In-Band Signaling: Dual-Tone Multifrequency Dialing


One late night many decades ago, I chanced upon a technical description of the Touch-Tone system. The book I was reading had an explanation of how each key on a telephone sends a combination of two tones down the wire, and what’s more, it listed the seven audio frequencies needed for the standard 12-key dial pad. I gazed over at my Commodore 64, and inspiration hit — if I can use two of the C64’s three audio channels to generate the dual tones, I bet I can dial the phone! I sprang out of bed and started pecking out a Basic program, and in the wee hours I finally had it generating the recognizable Touch-Tones of my girlfriend’s phone number. I held the mouthpiece of my phone handset up to the speaker of my monitor, started the program, and put the receiver to my ear to hear her phone ringing! Her parents were none too impressed with my accomplishment since it came at 4:00 AM, but I was pretty jazzed about it.

Since that fateful night I’ve always wondered about how the Touch-Tone system worked, and in delving into the topic I discovered that it’s part of a much broader field of control technology called in-band signaling, or the use of audible or sub-audible signals to control an audio or video transmission. It’s pretty interesting stuff, even when it’s not used to inadvertently prank call someone in the middle of the night.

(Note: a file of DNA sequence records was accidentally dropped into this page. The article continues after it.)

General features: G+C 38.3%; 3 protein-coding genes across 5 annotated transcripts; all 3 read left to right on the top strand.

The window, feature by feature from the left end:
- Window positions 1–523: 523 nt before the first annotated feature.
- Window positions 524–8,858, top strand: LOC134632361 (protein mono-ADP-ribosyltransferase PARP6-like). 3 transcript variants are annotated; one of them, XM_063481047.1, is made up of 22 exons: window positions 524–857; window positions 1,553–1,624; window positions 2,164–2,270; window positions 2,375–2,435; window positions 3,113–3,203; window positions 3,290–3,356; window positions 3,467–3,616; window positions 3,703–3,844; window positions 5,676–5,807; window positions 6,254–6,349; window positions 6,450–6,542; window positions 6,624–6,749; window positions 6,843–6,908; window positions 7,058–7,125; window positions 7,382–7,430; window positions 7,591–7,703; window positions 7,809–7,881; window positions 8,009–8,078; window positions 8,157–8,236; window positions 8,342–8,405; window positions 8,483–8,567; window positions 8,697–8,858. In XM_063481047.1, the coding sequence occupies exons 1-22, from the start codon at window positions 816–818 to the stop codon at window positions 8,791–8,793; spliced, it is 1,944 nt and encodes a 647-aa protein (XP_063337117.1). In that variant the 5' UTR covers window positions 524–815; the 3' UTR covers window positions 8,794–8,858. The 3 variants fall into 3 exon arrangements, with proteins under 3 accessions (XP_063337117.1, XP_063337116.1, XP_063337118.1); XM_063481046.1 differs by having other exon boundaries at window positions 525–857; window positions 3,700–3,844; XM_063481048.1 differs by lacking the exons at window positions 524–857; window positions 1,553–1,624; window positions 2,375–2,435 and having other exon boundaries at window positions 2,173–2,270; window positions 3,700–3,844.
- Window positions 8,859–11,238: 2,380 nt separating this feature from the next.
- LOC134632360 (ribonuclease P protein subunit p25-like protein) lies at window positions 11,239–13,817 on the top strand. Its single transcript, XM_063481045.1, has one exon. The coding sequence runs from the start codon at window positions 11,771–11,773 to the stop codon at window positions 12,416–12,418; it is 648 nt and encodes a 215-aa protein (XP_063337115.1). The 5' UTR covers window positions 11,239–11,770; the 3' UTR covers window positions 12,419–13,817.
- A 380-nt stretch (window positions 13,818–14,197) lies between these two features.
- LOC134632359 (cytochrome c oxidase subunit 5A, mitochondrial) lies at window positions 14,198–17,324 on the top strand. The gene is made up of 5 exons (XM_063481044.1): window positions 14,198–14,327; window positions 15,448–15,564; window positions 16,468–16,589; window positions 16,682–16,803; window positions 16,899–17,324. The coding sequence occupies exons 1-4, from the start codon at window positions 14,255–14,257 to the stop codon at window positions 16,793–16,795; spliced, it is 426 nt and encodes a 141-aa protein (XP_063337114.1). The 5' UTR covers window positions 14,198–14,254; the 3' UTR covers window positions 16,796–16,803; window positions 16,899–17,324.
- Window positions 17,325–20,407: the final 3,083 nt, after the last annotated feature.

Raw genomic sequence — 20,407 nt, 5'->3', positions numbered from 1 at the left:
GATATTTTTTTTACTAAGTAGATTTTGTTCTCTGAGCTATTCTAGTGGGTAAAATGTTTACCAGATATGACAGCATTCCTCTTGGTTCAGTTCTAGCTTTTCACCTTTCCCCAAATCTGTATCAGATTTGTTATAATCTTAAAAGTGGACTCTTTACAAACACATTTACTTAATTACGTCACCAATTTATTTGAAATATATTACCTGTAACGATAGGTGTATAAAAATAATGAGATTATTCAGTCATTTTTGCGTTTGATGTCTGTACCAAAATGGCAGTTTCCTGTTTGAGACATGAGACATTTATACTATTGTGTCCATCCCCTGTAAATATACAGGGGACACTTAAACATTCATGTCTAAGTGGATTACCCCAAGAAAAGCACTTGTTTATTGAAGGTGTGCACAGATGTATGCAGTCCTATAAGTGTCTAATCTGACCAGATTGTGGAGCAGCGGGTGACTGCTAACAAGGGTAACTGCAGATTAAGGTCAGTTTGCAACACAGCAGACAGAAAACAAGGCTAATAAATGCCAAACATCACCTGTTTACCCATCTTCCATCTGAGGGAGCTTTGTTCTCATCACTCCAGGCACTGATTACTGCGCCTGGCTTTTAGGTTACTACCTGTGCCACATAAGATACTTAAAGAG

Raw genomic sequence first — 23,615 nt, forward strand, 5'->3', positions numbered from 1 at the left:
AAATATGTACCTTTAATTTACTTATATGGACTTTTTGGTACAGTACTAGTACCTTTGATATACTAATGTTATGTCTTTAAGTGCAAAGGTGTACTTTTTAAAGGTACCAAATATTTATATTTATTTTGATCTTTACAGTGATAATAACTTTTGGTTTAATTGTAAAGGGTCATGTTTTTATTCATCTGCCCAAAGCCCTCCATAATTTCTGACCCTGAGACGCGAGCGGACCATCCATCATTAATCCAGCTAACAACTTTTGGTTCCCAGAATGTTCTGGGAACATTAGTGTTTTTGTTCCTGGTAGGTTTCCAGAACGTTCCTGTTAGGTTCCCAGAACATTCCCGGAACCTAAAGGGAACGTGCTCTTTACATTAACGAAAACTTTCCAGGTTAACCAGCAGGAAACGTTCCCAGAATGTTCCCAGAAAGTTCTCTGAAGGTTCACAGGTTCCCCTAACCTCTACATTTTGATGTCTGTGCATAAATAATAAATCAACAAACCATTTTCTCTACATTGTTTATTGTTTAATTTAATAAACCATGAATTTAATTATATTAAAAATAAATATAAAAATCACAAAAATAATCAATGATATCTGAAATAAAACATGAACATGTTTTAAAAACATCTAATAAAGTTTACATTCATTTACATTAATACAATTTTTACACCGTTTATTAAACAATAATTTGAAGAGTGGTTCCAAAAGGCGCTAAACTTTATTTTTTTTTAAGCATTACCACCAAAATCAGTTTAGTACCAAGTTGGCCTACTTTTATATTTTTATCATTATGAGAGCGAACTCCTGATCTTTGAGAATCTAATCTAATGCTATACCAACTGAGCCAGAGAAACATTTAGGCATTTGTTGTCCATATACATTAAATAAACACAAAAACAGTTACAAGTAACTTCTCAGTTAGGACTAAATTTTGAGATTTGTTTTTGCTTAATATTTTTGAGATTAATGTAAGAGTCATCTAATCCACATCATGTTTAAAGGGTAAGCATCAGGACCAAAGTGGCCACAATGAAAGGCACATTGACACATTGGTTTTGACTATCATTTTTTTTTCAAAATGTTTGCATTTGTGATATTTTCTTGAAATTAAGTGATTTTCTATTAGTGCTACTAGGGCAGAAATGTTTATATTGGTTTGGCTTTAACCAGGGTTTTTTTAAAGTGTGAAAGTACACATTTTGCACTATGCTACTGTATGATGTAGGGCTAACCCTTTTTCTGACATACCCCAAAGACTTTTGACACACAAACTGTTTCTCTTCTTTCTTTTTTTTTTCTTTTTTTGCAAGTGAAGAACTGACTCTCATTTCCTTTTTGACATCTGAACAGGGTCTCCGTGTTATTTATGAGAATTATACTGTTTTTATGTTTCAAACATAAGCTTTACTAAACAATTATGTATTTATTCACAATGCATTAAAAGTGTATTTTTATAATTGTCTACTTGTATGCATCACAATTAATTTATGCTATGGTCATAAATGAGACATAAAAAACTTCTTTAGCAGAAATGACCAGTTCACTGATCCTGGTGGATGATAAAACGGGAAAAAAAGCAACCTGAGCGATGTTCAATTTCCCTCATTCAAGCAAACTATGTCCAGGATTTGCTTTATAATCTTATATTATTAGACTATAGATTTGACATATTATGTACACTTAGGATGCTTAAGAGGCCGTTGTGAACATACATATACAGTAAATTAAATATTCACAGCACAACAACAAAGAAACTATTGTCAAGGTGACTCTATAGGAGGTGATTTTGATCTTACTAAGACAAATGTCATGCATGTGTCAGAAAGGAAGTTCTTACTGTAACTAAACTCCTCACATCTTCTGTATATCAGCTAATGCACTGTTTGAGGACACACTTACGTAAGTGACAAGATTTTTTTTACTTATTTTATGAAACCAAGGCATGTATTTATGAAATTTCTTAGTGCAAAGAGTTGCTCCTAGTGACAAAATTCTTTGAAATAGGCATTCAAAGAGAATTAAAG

Two Tones, No Waiting

The Touch-Tone system that I was exploring that night was AT&T’s attempt to update the pulse dialing system that had dominated the phone network pretty much from its inception. Pulse dialing interrupts the loop continuity to create a stream of pulses that encodes each digit dialed. While robust and reliable, pulses weren’t terribly useful for much other than stepping electromechanical contacts in the central office and making a direct connection between two subscribers. Long distance calls required human operators to connect calls, and none of the features we now alternately take for granted or curse out loud, like voice mail or automated voice response systems, were even possible.